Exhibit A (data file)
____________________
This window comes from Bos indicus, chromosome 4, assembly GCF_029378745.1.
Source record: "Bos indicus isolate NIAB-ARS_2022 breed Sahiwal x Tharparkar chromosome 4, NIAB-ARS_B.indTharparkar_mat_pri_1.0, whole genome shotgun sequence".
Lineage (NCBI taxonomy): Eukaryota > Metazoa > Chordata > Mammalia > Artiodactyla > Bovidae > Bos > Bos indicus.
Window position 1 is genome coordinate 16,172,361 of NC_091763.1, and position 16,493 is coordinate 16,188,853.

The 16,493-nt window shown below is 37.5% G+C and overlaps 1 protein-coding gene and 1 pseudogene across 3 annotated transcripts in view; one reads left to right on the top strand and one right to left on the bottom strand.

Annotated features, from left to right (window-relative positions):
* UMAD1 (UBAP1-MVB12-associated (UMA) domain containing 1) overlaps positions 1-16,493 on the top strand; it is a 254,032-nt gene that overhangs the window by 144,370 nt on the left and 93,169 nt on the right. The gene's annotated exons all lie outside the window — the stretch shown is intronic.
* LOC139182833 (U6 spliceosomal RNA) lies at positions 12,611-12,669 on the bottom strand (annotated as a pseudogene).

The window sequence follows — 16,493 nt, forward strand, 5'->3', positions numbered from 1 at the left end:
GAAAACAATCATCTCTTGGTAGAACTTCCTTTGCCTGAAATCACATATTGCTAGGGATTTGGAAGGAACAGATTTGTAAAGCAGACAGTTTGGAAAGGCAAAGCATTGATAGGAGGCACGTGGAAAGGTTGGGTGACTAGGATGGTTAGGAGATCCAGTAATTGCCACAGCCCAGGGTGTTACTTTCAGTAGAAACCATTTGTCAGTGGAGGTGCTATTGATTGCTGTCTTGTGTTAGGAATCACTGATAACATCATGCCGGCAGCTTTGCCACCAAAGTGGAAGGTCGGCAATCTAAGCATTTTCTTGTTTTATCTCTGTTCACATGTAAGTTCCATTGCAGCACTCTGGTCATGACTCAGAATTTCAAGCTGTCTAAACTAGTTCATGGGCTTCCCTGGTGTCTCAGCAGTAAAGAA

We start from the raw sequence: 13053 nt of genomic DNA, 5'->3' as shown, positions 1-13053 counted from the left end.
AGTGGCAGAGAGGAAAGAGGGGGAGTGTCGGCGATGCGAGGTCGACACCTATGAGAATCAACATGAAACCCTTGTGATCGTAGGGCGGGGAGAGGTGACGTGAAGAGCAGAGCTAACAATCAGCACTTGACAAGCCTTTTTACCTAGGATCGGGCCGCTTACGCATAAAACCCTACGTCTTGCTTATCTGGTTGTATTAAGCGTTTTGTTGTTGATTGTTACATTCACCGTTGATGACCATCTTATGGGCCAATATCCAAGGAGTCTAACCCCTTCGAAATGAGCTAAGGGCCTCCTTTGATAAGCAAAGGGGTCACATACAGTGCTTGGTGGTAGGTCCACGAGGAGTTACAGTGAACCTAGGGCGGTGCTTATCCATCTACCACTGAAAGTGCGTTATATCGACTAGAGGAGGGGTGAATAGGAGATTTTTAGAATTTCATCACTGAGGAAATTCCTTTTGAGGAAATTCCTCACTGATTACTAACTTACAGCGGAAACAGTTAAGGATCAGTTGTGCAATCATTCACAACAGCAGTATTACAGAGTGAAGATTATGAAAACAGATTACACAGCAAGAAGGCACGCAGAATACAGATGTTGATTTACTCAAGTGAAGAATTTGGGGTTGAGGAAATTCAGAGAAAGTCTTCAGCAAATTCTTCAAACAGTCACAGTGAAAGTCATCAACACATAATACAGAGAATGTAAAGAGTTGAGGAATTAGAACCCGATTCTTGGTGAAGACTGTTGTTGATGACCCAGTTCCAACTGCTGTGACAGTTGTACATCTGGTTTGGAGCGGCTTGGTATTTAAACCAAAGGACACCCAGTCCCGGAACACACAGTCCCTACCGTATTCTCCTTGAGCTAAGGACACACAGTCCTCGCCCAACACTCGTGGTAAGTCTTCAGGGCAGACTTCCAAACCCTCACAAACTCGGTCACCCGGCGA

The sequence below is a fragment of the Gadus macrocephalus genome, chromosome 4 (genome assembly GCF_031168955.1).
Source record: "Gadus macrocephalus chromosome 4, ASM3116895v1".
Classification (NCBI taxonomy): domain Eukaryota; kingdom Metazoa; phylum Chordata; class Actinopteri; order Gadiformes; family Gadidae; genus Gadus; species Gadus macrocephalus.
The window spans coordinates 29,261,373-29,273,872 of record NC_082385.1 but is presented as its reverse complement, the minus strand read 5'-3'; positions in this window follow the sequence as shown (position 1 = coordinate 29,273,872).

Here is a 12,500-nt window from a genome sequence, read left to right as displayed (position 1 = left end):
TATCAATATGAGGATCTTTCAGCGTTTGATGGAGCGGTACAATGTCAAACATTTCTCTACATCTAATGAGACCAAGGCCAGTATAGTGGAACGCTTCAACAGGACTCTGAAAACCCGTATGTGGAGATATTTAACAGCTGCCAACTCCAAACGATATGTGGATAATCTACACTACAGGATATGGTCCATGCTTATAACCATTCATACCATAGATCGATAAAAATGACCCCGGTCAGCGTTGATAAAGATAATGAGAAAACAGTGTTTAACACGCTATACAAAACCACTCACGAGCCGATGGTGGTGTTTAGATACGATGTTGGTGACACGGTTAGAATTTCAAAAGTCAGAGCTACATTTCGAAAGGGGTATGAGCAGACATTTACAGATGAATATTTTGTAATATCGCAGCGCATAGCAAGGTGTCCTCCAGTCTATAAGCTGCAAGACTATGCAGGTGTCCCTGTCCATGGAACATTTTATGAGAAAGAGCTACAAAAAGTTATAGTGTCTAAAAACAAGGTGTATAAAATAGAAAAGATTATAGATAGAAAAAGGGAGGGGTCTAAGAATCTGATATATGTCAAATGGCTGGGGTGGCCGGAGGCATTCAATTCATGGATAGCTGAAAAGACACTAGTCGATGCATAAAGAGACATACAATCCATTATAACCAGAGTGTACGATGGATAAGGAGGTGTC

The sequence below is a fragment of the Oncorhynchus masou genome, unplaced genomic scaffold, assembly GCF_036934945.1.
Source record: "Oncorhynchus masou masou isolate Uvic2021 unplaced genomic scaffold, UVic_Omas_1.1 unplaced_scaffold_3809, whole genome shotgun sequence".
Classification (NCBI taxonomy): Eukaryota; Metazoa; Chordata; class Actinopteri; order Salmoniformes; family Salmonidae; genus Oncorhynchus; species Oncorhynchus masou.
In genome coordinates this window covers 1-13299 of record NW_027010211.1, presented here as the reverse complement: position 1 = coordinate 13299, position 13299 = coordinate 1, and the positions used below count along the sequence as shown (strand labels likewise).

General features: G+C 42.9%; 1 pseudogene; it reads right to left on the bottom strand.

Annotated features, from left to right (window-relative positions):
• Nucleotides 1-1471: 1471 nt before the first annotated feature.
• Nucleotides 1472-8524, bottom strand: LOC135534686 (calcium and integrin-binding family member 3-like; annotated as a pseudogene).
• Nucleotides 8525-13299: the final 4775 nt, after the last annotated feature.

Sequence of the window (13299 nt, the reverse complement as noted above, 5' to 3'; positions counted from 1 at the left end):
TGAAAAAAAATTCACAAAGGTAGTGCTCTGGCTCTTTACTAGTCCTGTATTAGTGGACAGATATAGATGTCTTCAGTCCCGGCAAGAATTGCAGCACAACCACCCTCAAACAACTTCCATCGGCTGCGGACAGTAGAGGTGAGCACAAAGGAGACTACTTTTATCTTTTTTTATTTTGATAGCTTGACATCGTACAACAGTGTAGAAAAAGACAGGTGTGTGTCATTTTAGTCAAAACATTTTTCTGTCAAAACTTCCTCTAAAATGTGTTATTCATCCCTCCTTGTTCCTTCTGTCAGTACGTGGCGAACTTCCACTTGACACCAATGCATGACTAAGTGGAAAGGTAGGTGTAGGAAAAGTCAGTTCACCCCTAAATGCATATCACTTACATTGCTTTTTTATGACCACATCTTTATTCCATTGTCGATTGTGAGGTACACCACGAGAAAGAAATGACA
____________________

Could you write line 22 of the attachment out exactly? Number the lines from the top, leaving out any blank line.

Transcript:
In genome coordinates this window covers 1-13299 of record NW_027010211.1, presented here as the reverse complement: position 1 = coordinate 13299, position 13299 = coordinate 1, and the positions used below count along the sequence as shown (strand labels likewise).